But that shouldn’t have come as a surprise given his upbringing. After all, Lukas virtually grew up at the track in his homeland. Romas, who today oversees the bulk of Lukas’ training regimen, is a former elite-level decathlon coach. Rasa is a past Lithuanian national champion runner and record holder at 3,000 meters, and a top track and field coach in her own right.

When he was 11, Lukas entered his first road race, a local 5k, without any real training. Flying off the start line, the erstwhile youngster was stride-for-stride with the adult pacesetters before collapsing onto the ground at the two-mile mark. He walked the rest of the way alongside Romas.

Lukas recalls that, about a week after the race, they saw a flyer on their food tray while eating at a McDonalds. “It was for a local kids’ triathlon, so we said, ‘Why don’t we try this?’ The next day we picked out a road bike. I think it was a Giant.”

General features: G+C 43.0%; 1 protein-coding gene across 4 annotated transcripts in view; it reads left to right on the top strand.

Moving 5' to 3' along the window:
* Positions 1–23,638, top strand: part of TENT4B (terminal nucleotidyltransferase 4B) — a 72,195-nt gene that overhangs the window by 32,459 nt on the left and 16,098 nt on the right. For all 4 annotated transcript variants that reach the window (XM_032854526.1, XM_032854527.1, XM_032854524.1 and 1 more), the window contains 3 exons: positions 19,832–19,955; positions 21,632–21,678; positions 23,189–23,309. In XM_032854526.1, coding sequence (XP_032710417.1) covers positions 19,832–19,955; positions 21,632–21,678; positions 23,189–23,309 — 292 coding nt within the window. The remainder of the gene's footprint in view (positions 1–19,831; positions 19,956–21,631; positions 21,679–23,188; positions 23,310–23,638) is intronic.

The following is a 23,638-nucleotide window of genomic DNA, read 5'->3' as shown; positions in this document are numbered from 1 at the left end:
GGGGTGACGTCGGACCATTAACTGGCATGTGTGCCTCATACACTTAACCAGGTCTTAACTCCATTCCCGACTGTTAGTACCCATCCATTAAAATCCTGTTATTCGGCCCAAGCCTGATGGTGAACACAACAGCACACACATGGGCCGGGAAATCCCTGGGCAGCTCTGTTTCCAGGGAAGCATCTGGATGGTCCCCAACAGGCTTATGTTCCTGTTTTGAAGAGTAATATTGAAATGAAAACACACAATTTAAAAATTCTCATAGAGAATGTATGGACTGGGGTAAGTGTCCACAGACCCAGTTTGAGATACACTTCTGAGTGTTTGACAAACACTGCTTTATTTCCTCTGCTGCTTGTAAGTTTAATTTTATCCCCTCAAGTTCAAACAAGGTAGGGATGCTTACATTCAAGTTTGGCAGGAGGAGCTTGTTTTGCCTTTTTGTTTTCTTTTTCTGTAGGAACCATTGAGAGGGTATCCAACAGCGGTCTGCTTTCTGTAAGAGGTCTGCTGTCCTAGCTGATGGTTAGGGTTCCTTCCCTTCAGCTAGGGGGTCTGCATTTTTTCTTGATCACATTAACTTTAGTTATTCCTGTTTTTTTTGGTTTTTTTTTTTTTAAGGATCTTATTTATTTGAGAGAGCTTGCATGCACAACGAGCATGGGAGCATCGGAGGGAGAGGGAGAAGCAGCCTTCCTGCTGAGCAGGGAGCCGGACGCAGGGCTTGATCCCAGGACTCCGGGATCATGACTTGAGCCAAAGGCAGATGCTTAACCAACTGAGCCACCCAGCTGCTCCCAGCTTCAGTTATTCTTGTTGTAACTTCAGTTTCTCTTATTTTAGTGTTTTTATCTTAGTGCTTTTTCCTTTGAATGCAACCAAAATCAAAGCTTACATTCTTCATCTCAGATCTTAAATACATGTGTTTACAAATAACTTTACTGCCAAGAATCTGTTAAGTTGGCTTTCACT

The two have been striving to reach the top of triathlon podiums ever since.

And the relationship works. Although his appearance draws to mind Béla Károlyi, another coaching import from the Eastern Bloc, Romas takes a more hands-off approach than the demanding gymnastics icon.

“He knows me very well. He knows when to push and when to hold back,” says Lukas.

“He’s actually not much of a talker,” he adds with a laugh. “I can tell what he’s going to say just by looking at him when I get done with a set.”


The video posted to his Twitter account on August 16 is shocking to watch.

Like a newborn foal, Lukas flops one foot in front of the other as he gingerly makes his way down the hallway of Penrose-St. Francis Hospital in Colorado Springs. Outfitted with a neck brace, and gripping a cane in his left hand, Lukas is steadied by a nurse on either side. Each woman props him up as he teeters back and forth on legs that are disturbingly emaciated.